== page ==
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October 18, 2006

GYM: The Battle for Number One

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After eMarketer announced yesterday that Google is on track to becoming the first company to ever pocket 25 percent of U.S. online ad spend, things were looking pretty grim for Yahoo! and Microsoft (especially after Yahoo!’s tough Tuesday). But, how long can Google keep this up? Will Yahoo! and Microsoft ever be able to catch them in the search game?

The report by eMarketer touted impressive figures for the folks at the GOOG. If their predictions are accurate, Google will show a 65 percent increase in revenue growth this year, with total ad revenue topping $4 billion.

By comparison, yesterday Yahoo! announced a 38 percent revenue decrease (leaving them at $159 million) and a need to go “back to basics” to fix the downward spiral scenario. Terry Semel attributed the poor third quarter results to cutbacks from auto and financial advertisers, and an increase in competition for lower priced advertising (better known as “Google”).

The reasons Terry gives are troubling because they are two areas where Google is only growing stronger.

The one thing Google knows how to do is leverage its advertising. Advertisers love Google. Unfortunately for Yahoo! and Microsoft, Google will only become more dominant with YouTube in its arsenal. Of course, Yahoo! will have a chance to recoup some lost advertising dollars now that Panama is live, but it’s been so long since Yahoo! relinquished its PPC King crown that it may just be too late.

In order for Yahoo! to compete with Google, it will have to successfully leverage Panama, continue to differentiate itself by improving its media portal, aggressively pursue opportunities (like yesterday’s Right Media Inc investment and AdInterax acquisition), and find a way to compete in video. The CBS deal is a good start, but it’s not enough to combat GooTube.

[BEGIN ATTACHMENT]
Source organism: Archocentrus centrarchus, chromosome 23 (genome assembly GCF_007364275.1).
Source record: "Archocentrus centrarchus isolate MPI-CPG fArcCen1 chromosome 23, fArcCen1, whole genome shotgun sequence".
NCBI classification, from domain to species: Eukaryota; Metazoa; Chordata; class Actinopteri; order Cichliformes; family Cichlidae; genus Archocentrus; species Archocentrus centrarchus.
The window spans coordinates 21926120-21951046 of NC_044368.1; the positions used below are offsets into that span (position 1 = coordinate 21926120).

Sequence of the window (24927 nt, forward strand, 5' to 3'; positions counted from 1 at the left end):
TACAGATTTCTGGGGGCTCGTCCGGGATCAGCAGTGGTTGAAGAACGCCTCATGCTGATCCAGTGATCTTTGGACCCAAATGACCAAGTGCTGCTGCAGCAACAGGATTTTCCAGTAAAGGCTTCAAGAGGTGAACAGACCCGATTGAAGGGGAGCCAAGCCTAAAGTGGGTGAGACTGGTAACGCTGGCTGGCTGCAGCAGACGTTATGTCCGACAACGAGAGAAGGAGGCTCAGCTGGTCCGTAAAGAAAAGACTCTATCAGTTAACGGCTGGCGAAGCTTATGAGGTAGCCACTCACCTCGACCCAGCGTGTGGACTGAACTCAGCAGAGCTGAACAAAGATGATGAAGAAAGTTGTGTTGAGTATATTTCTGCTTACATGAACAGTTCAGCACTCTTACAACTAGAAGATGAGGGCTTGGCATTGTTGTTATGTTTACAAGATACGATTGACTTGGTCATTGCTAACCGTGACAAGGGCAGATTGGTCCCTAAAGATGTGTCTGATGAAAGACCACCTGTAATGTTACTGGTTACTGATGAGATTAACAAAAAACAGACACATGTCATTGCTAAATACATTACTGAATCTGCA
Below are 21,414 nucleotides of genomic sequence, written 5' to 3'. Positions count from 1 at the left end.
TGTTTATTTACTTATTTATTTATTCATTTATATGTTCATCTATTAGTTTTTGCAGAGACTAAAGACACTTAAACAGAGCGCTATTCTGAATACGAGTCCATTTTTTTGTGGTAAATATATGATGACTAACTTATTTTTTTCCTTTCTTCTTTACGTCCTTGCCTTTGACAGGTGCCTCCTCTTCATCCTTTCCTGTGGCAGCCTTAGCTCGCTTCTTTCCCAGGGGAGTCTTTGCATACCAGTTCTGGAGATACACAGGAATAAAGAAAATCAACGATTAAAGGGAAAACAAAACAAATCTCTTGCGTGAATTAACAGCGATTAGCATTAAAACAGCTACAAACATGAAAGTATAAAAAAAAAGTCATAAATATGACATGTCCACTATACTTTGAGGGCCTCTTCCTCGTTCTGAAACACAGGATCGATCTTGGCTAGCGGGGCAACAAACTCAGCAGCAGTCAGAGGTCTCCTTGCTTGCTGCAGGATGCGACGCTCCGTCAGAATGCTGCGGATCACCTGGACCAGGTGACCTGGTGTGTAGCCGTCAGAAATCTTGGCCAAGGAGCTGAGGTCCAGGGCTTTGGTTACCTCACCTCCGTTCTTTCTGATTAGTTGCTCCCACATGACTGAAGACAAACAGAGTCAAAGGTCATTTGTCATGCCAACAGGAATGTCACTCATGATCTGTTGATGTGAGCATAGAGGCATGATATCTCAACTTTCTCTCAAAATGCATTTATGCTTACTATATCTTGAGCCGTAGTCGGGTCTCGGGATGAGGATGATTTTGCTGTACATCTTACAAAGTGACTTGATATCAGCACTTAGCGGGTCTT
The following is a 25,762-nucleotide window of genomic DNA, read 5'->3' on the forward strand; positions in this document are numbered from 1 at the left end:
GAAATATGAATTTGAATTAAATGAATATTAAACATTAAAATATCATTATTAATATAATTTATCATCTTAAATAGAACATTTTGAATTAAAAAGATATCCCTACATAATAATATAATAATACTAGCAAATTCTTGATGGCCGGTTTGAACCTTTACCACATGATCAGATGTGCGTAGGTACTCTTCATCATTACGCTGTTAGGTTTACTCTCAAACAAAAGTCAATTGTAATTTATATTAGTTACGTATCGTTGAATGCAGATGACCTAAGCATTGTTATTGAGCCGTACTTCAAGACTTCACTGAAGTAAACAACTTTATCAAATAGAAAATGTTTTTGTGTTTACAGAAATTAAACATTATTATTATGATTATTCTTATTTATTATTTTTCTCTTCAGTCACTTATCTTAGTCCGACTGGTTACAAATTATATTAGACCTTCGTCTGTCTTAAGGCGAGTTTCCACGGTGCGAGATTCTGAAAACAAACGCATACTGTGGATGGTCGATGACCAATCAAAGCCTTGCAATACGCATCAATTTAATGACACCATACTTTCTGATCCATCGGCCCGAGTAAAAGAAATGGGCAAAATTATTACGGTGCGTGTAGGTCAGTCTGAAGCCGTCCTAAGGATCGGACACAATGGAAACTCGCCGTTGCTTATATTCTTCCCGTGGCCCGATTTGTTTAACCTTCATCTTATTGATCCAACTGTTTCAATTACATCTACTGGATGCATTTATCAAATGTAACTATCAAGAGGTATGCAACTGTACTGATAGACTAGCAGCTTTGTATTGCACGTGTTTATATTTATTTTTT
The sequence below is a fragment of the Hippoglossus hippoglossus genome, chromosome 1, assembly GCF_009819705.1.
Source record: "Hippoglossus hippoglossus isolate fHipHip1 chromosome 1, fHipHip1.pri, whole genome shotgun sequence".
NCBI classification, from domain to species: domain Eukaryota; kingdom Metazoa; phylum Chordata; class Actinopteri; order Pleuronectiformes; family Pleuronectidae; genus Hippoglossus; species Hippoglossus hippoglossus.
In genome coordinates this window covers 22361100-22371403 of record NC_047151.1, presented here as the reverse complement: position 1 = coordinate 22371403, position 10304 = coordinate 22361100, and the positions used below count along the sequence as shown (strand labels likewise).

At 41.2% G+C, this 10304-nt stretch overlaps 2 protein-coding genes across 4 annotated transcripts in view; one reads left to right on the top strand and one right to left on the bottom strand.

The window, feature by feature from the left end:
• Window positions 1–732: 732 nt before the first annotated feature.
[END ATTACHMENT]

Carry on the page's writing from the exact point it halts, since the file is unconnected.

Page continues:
And what about Microsoft?

Microsoft won’t reveal their quarter results until later this month, and you can’t help but wonder what’s coming. Why did Steve Ballmer feel the need to clarify that the previous estimate for 2007 Research and Development was more than a billion dollars off? Was he really talking “off the top of his head” back in May or did plans change over the course of the year? It sounds like we’re in for a surprise when the results are made public.

I have no problem with Microsoft allocating more money to research; but it’s troubling when executives can’t account for where their money is going. If we accidentally spent a large sum of money in an area we weren’t expecting, it would probably signify some sort of trouble internally. I hope that’s not the case for Microsoft, but it might be.

It would be encouraging to see Microsoft allocate money to grand development plans. Show me you have something else to offer besides Vista. Show me the lights are on in Redmond.

Ballmer admitted that with Google they finally have some competition for talent – which, of course, includes finding new talent and holding on to established team members. Over the past few months there have been several high profile exits, including Martin Taylor, Vic Gundotra, Michael Wehrs and Doug Burgum. Why are they leaving?

Perhaps we’ll get an answer to that question (among others) once the quarter results are made public.

Yahoo! and Microsoft have found themselves in an uncomfortable situation at present, but as long as they keep playing smart and thinking innovatively, there’s room for the tide to change. The numbers released by eMarketer show Google as not just The One to Beat, but as an unstoppable force with the power to bowl over the competition. But that won’t last forever.

Internet darlings have a predetermined shelf life – look what happened to AOL or to the Microsoft of the ’90s. Both were the “it” companies of their time, they garnered a lot of buzz and had very public downfalls. It’s very possible that in 3-5 years Google’s reign will end. But who will be there to start anew? Yahoo! and Microsoft have been doing a pretty good job in the race for second, but it’s time to start gunning for first. The company to succeed Google is laying the groundwork today.





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